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Georgian Med News. 2015 May;(242):46-53.

Budget impact of rare diseases: proposal for a theoretical framework based on evidence from Bulgaria.

Author information

1
Medical University of Plovdiv, Faculty of Public Health, Department of Social Medicine and Public Health, Bulgaria; Specialised commissioning team, National Health Service in England, UK.

Abstract

This study aimed to estimate the impact of rare disease (RD) drugs on Bulgaria's National Health Insurance Fund's (NHIF) total drug budget for 2011-2014. While standard budget impact analysis is usually used in a prospective way, assessing the impact of new health technologies on the health system's sustainability, we adopted a retrospective approach instead. Budget impact was quantified from a NHIF perspective. Descriptive statistics was used to analyse cost details, while dynamics was studied, using chain-linked growth rates (every period preceding the accounting period serves as a base). NHIF costs for RD therapies were expected to increase up to 74.5 million BGN in 2014 (7.8% of NHIF's total pharmaceutical expenditure). Greatest increase in cost per patient and number of patients treated was observed in conditions, for which there were newly approved for funding therapies. While simple cost drivers are well known - number of patients treated and mean cost per patient - in real-world settings these two factors are likely to depend on the availability and accessibility of effective innovative therapies. As RD were historically underdiagnosed, undertreated and underfunded in Bulgaria, improved access to RD drugs will inevitably lead to increasing budget burden for payers. Based on the evidence from this study, we propose a theoretical framework of a budget impact study for RD. First, a retrospective analysis could provide essential health policy insights in terms of impact on accessibility and population health, which are significant benchmarks in shaping funding decisions in healthcare. We suggest an interaction between the classical prospective BIA with the retrospective analysis in order to optimise health policy decision-making. Second, we recommend budget impact studies to focus on RD rather than orphan drugs (OD). In policy context, RD are the public health priority. OD are just one of the tools to address the complex issues of RD. Moreover, OD is a dynamic characteristic and compromises the consistency and comparability of the calculated budget indicators.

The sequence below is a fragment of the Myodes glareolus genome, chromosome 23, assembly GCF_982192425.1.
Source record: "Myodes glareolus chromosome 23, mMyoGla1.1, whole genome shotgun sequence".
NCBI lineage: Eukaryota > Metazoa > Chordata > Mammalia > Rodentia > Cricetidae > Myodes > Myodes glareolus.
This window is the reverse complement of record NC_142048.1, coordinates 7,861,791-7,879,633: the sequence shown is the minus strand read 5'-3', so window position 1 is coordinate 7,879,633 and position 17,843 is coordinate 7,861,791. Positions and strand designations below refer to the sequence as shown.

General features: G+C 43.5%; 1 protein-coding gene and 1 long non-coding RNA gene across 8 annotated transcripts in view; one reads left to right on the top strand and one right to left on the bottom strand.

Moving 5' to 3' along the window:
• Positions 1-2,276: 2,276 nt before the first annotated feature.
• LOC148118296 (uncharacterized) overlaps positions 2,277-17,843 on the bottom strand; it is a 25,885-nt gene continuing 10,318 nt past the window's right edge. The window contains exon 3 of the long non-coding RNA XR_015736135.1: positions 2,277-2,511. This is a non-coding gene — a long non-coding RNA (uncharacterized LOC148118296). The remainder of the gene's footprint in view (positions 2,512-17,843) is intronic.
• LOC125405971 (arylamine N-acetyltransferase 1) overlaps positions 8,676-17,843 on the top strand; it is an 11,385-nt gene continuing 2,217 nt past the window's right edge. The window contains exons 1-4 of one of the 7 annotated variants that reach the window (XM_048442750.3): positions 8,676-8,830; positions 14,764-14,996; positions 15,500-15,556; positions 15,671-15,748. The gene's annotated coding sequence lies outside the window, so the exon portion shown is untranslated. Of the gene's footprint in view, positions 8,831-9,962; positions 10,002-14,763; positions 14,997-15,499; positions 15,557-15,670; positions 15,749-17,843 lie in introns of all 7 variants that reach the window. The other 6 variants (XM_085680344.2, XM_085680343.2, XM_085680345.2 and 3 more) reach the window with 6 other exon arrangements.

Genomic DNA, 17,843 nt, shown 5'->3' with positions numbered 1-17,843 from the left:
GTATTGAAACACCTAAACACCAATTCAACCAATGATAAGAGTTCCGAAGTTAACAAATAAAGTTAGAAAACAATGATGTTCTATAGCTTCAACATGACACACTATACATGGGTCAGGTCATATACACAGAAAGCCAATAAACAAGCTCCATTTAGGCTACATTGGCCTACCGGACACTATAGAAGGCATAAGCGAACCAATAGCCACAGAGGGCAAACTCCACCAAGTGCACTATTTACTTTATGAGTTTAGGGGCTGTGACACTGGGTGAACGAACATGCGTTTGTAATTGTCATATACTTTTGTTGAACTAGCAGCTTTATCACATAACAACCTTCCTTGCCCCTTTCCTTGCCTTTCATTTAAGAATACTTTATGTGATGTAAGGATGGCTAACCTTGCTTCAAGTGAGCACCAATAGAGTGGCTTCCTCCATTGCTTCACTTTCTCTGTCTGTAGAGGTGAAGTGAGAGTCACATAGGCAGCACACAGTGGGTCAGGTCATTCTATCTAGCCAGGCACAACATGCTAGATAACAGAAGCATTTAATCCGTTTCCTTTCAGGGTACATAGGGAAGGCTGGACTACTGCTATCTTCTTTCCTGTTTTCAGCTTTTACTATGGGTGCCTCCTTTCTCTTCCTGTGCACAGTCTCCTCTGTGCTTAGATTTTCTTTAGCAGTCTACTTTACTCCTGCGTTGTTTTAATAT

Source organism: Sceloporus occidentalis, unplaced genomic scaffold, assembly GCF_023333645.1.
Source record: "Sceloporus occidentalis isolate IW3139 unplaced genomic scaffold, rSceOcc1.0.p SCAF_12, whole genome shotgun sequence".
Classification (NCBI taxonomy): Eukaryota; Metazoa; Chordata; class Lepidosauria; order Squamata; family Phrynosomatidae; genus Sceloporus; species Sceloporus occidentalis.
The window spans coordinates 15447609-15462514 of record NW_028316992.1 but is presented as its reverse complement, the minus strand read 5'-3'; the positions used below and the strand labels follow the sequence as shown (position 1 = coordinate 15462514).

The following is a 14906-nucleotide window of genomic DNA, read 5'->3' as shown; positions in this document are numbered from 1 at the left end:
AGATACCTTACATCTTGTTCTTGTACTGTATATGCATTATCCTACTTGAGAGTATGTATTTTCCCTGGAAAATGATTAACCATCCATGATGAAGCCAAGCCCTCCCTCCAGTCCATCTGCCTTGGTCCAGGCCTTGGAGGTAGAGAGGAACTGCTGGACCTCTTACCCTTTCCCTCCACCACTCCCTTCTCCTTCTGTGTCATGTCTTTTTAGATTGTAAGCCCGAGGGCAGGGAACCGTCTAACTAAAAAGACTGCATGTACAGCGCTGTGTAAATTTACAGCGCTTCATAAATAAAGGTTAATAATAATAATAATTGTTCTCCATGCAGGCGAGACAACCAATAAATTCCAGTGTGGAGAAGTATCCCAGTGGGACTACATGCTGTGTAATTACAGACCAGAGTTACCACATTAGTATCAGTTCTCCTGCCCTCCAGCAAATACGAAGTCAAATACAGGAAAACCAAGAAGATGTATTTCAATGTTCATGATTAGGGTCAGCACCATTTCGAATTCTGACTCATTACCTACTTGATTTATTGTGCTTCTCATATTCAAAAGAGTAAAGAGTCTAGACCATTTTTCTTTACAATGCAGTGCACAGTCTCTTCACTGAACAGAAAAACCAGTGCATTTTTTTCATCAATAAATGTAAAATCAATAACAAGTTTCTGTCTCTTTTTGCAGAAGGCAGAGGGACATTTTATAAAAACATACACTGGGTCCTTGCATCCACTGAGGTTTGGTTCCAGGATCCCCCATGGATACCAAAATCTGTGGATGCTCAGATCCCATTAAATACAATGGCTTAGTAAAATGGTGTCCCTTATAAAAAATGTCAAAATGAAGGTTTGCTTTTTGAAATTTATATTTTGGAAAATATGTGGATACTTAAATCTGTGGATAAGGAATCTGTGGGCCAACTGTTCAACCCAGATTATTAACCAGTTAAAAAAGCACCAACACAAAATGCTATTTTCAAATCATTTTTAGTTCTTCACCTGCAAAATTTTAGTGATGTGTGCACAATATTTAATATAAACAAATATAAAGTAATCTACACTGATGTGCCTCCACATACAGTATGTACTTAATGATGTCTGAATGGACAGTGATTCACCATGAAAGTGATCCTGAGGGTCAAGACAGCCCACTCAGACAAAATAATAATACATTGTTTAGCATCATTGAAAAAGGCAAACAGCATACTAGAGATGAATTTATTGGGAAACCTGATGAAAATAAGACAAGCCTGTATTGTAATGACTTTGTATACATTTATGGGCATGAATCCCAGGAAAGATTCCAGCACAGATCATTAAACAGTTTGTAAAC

PMID:
26042447
[Indexed for MEDLINE]

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